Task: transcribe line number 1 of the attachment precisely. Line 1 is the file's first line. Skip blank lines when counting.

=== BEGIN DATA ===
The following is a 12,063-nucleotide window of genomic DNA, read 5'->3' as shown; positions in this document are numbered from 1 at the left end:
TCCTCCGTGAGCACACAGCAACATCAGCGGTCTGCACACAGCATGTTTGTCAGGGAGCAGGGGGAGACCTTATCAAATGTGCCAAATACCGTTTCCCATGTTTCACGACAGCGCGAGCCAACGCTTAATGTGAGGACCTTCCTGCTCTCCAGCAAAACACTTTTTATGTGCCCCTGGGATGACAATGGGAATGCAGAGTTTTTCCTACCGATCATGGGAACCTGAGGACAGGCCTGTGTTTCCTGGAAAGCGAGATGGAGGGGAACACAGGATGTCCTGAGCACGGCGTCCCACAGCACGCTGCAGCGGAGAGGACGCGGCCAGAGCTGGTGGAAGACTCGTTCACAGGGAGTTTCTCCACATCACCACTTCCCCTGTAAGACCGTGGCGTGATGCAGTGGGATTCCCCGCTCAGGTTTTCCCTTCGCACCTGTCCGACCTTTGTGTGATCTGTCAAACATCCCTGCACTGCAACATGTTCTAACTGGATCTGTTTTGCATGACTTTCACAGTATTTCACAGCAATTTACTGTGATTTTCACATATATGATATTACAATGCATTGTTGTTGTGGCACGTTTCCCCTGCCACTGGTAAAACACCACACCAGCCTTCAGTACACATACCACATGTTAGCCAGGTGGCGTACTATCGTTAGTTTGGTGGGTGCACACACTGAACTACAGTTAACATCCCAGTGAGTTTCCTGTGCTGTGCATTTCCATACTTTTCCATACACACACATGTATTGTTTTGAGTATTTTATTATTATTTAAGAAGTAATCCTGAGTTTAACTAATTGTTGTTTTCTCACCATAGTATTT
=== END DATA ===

The following is a 12,063-nucleotide window of genomic DNA, read 5'->3' as shown; positions in this document are numbered from 1 at the left end: